THE BLOG
01/15/2015 03:37 pm ET Updated Mar 17, 2015

The Price of Standing Up for Rights in Saudi Arabia

ASSOCIATED PRESS

On December 3, officials at Jeddah's King Abdulaziz International Airport prevented Samar Badawi from leaving Saudi Arabia to advocate abroad for the release of her husband, Waleed Abu al-Khair. A lawyer and human rights activist, he is in prison, facing a 15-year term for peacefully criticizing Saudi authorities on Twitter and in television interviews.

The travel ban isn't Badawi's first punishment for standing up for human rights. In 2010, a Saudi judge jailed her for seven months on the charge "parental disobedience" after she fled her home to escape domestic abuse and sought to have her father's male "guardianship" rights over her cancelled. She remained in jail until al-Khair took on her case and helped secure her release with a media campaign that stirred an international outcry. They have since married. Now the script is flipped, and it is Badawi who seeks to mobilize international pressure to overturn Abu al-Khair's unjust imprisonment.

Badawi's advocacy is the kind of activism that Saudi officials hate, as it impairs their attempts to burnish their country's image internationally, including at the UN Human Rights Council (HRC) in Geneva, which Saudi Arabia joined in late 2013. When Badawi attempted to speak about her husband's case at a council meeting in September, the Saudi delegate twice interrupted to prevent her from finishing her remarks. In June 2014, Saudi delegates at the council three times interrupted a statement about Badawi's brother Raif, who faces a 10-year jail sentence and 1,000 lashes for starting a liberal website in Saudi Arabia.

Now Saudi delegates don't have to worry about silencing Badawi in Geneva -- or any other international human rights body. When Saudi officials show so little respect for the right to freedom of expression at the Human Rights Council, it's no wonder that more and more activists back home are facing long prison terms simply for speaking up.

Many times over the past year, I've wondered whether Saudi Arabia's relentless campaign against independent activists and peaceful dissidents could get any worse, yet authorities have always managed to find a new low.

Along with Abu al-Khair, in 2014 Saudi Arabia's terrorism court sentenced a Qatif-based activist, Fadhil al-Manasif, to 14 years on charges largely based on his assistance to foreign journalists covering popular protests. Fowzan al-Harbi, a member of the now-banned Saudi Civil and Political Rights Association (ACPRA), was jailed in November after an appeals court increased his sentence to 10 years on charges stemming from his peaceful activism. ACPRA members Abdullah al-Hamid and Mohammed al-Qahtani, are serving 11- and 10-year sentences handed down in March 2013 for similar charges.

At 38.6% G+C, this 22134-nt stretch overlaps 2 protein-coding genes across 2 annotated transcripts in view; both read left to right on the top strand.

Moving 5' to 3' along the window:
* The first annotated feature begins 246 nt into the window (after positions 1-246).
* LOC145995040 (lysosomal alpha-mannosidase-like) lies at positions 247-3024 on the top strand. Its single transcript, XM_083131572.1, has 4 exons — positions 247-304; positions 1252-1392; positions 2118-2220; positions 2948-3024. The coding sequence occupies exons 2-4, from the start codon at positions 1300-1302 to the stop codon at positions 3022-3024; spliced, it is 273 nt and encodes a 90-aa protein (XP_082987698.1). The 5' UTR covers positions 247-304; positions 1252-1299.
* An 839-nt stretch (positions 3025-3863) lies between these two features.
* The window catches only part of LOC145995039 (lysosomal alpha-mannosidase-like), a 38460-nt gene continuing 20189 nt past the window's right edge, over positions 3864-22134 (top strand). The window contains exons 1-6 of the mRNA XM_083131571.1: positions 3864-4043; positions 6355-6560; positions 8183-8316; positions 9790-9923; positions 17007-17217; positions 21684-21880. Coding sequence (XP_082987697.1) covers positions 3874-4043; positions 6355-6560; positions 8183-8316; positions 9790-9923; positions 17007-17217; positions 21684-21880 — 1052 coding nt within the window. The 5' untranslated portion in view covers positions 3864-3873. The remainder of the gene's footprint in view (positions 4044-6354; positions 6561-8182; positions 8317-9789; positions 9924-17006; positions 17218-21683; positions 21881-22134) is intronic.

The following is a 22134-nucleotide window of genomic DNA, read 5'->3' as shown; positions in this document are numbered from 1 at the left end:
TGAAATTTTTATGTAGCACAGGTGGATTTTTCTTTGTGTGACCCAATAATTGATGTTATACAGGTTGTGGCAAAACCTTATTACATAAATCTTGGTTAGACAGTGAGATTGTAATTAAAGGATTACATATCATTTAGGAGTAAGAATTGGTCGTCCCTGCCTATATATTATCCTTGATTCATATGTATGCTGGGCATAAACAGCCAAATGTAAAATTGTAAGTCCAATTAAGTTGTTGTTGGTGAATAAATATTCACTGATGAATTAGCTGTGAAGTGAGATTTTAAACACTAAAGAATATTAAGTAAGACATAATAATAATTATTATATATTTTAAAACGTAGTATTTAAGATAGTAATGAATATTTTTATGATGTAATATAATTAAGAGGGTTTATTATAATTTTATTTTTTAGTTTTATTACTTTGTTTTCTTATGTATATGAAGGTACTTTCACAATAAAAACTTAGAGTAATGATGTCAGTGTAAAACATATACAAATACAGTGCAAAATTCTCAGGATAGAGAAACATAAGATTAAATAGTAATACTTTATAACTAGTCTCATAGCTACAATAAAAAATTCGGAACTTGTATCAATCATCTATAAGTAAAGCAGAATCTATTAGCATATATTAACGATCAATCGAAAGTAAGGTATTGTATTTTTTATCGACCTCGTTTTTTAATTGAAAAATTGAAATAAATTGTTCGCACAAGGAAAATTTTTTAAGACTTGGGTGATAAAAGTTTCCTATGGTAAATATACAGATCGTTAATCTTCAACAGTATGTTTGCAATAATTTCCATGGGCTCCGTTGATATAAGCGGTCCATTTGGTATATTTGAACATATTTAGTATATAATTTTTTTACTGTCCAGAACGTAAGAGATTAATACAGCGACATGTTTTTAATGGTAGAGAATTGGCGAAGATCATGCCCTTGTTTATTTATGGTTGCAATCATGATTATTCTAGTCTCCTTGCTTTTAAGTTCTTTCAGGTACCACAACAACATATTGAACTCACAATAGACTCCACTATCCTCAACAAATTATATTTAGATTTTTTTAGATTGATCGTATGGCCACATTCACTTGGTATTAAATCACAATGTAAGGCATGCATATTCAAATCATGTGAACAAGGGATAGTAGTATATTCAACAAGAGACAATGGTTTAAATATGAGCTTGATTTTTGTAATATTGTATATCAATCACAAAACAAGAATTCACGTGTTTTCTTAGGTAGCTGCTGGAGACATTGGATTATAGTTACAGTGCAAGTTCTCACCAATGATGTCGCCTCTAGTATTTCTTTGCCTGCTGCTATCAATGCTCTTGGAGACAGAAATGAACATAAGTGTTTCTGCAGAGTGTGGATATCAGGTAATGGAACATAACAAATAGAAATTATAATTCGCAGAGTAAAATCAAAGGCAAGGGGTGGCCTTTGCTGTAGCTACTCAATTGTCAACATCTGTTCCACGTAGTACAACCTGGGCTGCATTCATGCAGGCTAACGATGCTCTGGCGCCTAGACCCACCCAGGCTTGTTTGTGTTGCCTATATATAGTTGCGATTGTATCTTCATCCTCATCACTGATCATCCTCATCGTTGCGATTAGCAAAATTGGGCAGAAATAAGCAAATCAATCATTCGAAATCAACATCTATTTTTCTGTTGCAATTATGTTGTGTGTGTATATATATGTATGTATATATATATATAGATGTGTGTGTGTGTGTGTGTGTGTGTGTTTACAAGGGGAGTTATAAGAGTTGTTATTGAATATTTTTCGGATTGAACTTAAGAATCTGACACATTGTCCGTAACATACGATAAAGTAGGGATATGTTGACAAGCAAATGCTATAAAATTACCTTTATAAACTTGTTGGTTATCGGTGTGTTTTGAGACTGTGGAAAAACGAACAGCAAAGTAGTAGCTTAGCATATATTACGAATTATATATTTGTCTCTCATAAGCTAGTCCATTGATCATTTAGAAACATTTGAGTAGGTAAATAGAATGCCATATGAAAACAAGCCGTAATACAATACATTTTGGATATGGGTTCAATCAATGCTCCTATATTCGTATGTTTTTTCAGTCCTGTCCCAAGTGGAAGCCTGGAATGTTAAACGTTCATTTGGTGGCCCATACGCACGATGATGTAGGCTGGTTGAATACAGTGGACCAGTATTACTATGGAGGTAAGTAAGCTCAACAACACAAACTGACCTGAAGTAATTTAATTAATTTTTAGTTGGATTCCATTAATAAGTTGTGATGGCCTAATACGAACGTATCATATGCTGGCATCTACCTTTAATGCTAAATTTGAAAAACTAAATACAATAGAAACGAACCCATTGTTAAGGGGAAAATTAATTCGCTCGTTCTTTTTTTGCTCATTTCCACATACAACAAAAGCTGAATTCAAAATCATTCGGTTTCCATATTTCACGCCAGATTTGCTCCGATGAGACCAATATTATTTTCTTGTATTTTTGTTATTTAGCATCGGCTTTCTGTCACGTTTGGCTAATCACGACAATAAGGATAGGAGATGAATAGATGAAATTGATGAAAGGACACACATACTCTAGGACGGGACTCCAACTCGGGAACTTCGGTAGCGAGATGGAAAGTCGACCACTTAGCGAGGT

A liberal activist, Su`ad al-Shammari, and another ACPRA member, Abdulrahman al-Hamid, are in jail awaiting trial. Saudi courts have convicted the human rights activist Mikhlif al-Shammari twice for his peaceful activism, once for merely interacting with members of the country's Shia Muslim minority. Still others have faced harassment and intimidation, including Iman al-Qahtani, a journalist who was forced to delete her twitter account in April 2013 and has been under a travel ban since July of that year.

Even activists pressing the government to allow women to drive, who until recently had largely avoided jail time, are under threat. Saudi authorities arrested and detained Lujain al-Hathloul and Maysa al-`Amoudi on December 1 for driving to the UAE border.

Making matters worse, terrorism regulations promulgated in 2014 give authorities a new tool to punish activists by criminalizing, as terrorism-related offenses, acts such as "contact or correspondence with any groups hostile to the kingdom," and "calling, participating, promoting, or inciting sit-ins [or] protests."

The onslaught of arrests, convictions, travel bans, lashes, and intimidation appears designed to silence critical voices, both inside the country and even abroad. Such a failure to respect the basic right of citizens to peacefully call for reform makes a mockery of Saudi Arabia's membership on the UN Human Rights Council, which Badawi made obvious during her recent visit.

If Saudi Arabia wants to improve its image, joining international human rights bodies is not sufficient. Rather, it should start respecting the rights of its citizens, immediately release those unjustly imprisoned for standing up for these rights and sweep away travel bans such as the one against Badawi.

Adam Coogle is a Middle East researcher at Human Rights Watch who follows events in Saudi Arabia. Follow him on Twitter @cooglea